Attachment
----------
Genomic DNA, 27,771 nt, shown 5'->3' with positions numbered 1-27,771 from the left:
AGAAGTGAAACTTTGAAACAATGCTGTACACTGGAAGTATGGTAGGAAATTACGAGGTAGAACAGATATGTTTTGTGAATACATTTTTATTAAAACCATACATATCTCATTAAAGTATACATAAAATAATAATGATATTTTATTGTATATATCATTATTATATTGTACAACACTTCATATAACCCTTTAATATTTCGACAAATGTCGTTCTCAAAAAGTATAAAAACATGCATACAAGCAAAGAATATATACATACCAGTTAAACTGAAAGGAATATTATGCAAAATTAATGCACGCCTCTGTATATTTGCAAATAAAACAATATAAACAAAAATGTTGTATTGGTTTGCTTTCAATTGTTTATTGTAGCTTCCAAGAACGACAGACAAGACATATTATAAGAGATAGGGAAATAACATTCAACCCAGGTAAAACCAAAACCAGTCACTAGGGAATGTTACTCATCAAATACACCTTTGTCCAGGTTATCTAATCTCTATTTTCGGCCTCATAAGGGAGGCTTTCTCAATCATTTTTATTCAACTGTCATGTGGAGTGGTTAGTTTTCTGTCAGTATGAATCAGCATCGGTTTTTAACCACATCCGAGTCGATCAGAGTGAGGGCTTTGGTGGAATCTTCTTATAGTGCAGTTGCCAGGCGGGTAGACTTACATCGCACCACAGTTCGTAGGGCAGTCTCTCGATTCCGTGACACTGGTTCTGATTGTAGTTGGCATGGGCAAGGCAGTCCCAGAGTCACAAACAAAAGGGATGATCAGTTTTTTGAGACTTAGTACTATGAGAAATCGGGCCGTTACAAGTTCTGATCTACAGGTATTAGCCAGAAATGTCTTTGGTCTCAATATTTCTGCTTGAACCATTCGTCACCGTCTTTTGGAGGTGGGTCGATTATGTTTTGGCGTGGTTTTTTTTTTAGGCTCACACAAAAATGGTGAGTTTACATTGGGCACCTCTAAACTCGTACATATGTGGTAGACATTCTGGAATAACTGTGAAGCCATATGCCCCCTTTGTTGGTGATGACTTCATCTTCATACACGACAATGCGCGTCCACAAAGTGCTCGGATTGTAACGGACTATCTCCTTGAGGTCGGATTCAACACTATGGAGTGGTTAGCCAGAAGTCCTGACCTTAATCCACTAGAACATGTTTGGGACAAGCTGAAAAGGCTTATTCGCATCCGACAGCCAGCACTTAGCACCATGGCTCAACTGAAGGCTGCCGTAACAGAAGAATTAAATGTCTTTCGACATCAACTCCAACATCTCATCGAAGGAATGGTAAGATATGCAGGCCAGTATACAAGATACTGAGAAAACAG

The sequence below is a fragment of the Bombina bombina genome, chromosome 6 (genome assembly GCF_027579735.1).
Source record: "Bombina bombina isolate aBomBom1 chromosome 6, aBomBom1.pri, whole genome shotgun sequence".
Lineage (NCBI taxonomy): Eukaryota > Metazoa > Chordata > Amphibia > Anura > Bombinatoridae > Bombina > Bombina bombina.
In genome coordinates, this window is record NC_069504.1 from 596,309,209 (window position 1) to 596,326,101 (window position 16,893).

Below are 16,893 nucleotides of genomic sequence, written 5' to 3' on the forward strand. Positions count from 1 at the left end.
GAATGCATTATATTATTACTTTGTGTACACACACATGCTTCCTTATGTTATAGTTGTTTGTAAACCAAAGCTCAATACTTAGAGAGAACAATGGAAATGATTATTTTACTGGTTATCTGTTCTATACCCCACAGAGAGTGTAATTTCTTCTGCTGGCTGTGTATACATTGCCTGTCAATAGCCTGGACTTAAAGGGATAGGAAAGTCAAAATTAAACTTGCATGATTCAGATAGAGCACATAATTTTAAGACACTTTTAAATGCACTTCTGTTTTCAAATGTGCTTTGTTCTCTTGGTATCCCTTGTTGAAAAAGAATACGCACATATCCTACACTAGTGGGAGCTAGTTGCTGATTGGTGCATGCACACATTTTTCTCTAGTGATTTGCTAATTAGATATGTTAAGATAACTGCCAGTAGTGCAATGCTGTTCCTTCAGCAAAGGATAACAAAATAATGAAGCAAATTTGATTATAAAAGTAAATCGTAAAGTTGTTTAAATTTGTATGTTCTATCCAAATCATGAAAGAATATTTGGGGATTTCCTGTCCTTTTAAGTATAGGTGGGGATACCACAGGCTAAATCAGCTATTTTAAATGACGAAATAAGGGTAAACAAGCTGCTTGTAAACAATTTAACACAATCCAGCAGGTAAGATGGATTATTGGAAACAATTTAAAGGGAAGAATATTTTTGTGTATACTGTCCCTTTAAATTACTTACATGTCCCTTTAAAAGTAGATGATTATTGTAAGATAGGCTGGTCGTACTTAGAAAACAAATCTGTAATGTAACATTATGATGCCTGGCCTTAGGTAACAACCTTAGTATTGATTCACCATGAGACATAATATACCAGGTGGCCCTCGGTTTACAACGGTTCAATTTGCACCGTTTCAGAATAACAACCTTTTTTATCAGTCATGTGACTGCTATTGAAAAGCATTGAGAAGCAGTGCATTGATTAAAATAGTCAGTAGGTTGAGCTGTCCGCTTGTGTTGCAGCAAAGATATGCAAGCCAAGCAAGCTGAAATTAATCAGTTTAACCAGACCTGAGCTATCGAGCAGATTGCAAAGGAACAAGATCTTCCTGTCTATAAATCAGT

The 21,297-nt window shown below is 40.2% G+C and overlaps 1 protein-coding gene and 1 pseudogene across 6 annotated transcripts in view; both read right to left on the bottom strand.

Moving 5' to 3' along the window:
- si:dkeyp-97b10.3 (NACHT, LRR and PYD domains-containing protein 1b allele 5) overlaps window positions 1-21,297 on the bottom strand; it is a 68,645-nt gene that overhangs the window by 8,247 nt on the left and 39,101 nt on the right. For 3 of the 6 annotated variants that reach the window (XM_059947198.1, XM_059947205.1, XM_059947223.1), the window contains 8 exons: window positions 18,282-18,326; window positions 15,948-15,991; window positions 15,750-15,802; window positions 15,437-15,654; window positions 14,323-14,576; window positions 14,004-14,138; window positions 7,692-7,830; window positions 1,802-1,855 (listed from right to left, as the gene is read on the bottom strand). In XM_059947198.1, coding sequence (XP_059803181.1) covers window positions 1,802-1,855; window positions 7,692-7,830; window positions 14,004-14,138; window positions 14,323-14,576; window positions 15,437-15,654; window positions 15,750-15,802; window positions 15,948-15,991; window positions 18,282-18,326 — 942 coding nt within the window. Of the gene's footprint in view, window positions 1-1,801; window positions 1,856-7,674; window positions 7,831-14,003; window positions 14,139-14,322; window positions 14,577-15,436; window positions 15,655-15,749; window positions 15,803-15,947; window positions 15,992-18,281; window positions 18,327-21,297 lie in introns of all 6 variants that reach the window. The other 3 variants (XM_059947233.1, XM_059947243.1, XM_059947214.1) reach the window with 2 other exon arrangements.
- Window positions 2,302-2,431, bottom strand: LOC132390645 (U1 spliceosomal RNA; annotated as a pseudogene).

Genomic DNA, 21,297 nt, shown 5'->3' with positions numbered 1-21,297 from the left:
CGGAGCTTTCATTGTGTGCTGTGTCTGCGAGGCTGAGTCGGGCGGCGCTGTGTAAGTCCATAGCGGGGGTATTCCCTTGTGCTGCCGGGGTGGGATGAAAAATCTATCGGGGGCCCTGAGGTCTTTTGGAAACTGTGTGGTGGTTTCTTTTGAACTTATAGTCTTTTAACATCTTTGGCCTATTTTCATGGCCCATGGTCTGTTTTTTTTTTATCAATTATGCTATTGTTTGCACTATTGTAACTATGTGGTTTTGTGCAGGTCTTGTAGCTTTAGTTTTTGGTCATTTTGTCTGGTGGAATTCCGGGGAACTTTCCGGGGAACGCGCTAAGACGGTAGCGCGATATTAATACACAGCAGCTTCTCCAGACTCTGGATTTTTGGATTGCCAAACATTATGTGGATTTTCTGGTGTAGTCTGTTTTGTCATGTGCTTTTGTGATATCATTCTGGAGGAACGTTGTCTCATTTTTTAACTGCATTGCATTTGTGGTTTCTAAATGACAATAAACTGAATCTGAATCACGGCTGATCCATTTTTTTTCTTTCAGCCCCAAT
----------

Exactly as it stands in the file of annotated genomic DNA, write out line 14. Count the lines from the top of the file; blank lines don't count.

CGGAGCTTTCATTGTGTGCTGTGTCTGCGAGGCTGAGTCGGGCGGCGCTGTGTAAGTCCATAGCGGGGGTATTCCCTTGTGCTGCCGGGGTGGGATGAAAAATCTATCGGGGGCCCTGAGGTCTTTTGGAAACTGTGTGGTGGTTTCTTTTGAACTTATAGTCTTTTAACATCTTTGGCCTATTTTCATGGCCCATGGTCTGTTTTTTTTTTATCAATTATGCTATTGTTTGCACTATTGTAACTATGTGGTTTTGTGCAGGTCTTGTAGCTTTAGTTTTTGGTCATTTTGTCTGGTGGAATTCCGGGGAACTTTCCGGGGAACGCGCTAAGACGGTAGCGCGATATTAATACACAGCAGCTTCTCCAGACTCTGGATTTTTGGATTGCCAAACATTATGTGGATTTTCTGGTGTAGTCTGTTTTGTCATGTGCTTTTGTGATATCATTCTGGAGGAACGTTGTCTCATTTTTTAACTGCATTGCATTTGTGGTTTCTAAATGACAATAAACTGAATCTGAATCACGGCTGATCCATTTTTTTTCTTTCAGCCCCAAT